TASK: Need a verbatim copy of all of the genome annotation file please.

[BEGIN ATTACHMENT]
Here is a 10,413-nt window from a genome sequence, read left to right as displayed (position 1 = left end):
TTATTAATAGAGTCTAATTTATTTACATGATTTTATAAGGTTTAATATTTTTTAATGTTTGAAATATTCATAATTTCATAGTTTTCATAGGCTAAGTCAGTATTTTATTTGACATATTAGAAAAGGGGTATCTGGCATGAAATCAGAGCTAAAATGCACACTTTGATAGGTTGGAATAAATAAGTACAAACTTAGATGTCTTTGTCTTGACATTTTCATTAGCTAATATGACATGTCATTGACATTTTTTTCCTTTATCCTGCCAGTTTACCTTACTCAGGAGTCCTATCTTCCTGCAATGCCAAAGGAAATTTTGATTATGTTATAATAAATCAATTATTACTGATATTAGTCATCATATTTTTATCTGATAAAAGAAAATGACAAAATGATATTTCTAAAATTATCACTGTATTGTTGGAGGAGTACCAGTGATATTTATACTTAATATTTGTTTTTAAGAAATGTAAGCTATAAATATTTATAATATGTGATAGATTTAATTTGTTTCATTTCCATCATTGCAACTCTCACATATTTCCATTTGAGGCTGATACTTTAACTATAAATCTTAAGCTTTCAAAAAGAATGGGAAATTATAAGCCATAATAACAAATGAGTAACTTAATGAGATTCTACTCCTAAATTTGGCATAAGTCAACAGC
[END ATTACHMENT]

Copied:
Here is a 10,413-nt window from a genome sequence, read left to right as displayed (position 1 = left end):
TTATTAATAGAGTCTAATTTATTTACATGATTTTATAAGGTTTAATATTTTTTAATGTTTGAAATATTCATAATTTCATAGTTTTCATAGGCTAAGTCAGTATTTTATTTGACATATTAGAAAAGGGGTATCTGGCATGAAATCAGAGCTAAAATGCACACTTTGATAGGTTGGAATAAATAAGTACAAACTTAGATGTCTTTGTCTTGACATTTTCATTAGCTAATATGACATGTCATTGACATTTTTTTCCTTTATCCTGCCAGTTTACCTTACTCAGGAGTCCTATCTTCCTGCAATGCCAAAGGAAATTTTGATTATGTTATAATAAATCAATTATTACTGATATTAGTCATCATATTTTTATCTGATAAAAGAAAATGACAAAATGATATTTCTAAAATTATCACTGTATTGTTGGAGGAGTACCAGTGATATTTATACTTAATATTTGTTTTTAAGAAATGTAAGCTATAAATATTTATAATATGTGATAGATTTAATTTGTTTCATTTCCATCATTGCAACTCTCACATATTTCCATTTGAGGCTGATACTTTAACTATAAATCTTAAGCTTTCAAAAAGAATGGGAAATTATAAGCCATAATAACAAATGAGTAACTTAATGAGATTCTACTCCTAAATTTGGCATAAGTCAACAGC